Food delivery service Waitr said this week it is shifting its model so that drivers are classified as contract workers rather than hourly ones, according to KATC.
Under the new policy, Waitr drivers will get paid per delivery rather than by the hour. Companies paying contract workers aren’t legally required to offer benefits or withhold taxes, something Waitr must do under its current employee model.
For a long time, the service stood by its policy of paying drivers hourly and categorizing them as W-2 employees. Waitr founder and former CEO Chris Meaux was positive about the model when he spoke to The Spoon last year: “Efficient employees are much less expensive,” he said, adding that, “If you manage the driver flee right and you schedule the drivers when you need them, [you] can do it with a fraction of the drivers that [competitors] require.”
That tactic doesn’t appear to be paying off, however. KATC obtained an email Waitr sent to drivers that frames the change, which will take place in April, as a positive one, though it’s hard to buy that pitch looking back through Waitr’s activity over the last several months.
The service, which went public in 2018, outraged customers and restaurant partners alike last year when it introduced a new “performance-based” fee structure for restaurants. Protests ensued.
The company has also done three rounds of layoffs since June 2019, with the most recent one being last week. The company was for a time in danger of being delisted from the Nasdaq, and one report from October stated the company only has enough cash to run through March of 2020.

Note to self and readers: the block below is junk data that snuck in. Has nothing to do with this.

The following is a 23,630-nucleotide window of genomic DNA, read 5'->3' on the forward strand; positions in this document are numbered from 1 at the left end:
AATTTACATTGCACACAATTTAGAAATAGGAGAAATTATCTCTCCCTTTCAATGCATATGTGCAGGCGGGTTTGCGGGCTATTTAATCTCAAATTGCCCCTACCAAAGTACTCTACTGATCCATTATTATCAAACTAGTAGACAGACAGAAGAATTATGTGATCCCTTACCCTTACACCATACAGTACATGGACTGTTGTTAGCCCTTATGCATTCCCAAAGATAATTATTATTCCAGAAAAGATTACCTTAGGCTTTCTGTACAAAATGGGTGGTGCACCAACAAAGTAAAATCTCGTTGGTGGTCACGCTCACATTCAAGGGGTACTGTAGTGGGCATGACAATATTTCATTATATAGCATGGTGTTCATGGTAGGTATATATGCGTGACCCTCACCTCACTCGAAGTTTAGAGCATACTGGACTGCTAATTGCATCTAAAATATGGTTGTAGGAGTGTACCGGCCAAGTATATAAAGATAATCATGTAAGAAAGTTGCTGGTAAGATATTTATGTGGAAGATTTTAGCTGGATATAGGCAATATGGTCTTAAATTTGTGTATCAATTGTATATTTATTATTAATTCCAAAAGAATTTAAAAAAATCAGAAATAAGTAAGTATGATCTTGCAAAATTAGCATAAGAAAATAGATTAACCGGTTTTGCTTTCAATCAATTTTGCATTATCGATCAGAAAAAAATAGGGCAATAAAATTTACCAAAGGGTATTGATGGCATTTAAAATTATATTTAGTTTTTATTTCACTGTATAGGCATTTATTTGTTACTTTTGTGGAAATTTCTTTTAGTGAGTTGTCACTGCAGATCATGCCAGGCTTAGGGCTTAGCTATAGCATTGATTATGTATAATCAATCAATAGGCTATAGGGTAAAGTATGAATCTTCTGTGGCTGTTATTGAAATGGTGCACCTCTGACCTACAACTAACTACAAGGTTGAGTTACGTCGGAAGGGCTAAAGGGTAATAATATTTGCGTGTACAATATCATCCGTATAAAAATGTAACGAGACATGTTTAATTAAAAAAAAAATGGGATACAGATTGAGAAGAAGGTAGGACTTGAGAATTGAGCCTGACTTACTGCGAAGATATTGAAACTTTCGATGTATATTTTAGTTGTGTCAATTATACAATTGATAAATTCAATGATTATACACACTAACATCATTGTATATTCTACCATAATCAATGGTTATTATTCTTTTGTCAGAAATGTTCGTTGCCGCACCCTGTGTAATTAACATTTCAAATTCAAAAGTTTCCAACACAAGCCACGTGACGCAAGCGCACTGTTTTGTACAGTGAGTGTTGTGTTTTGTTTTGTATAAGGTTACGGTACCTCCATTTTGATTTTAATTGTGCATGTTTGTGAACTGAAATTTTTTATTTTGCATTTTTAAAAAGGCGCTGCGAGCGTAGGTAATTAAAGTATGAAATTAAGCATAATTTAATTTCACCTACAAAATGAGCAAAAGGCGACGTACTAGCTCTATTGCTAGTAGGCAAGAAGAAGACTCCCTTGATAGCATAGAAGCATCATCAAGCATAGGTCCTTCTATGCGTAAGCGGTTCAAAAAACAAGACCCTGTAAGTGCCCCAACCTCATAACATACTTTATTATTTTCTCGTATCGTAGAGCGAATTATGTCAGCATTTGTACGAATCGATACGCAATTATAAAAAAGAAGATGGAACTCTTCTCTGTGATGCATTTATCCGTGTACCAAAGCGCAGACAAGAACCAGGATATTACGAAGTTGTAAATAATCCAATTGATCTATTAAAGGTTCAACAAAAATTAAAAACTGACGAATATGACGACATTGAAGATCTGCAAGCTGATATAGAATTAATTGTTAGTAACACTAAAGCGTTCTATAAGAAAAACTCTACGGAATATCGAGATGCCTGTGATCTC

Waitr has seen its fair share of role changes, too. Meaux stepped down as CEO in August of 2019. He was replaced by Adam Price, who resigned at the end of December and was replaced by Carl Grimstad. Waitr’s CFO, Jeff Yurecko, also resigned, as have two board members.
Considering that glut of bad news, reclassifying its workers as contract rather than hourly seems less the positive change Waitr is trying to spin and more a desperate scramble to cut costs and try to save the struggling company. It’s doubtful that will be enough to save the company.
The switch also comes at a time when talk of how gig economy workers get classified is loud. California’s Assembly Bill 5, which reclassifies gig workers as employees rather than contract workers, was signed into law last year, though it’s getting significantly pushback from delivery companies.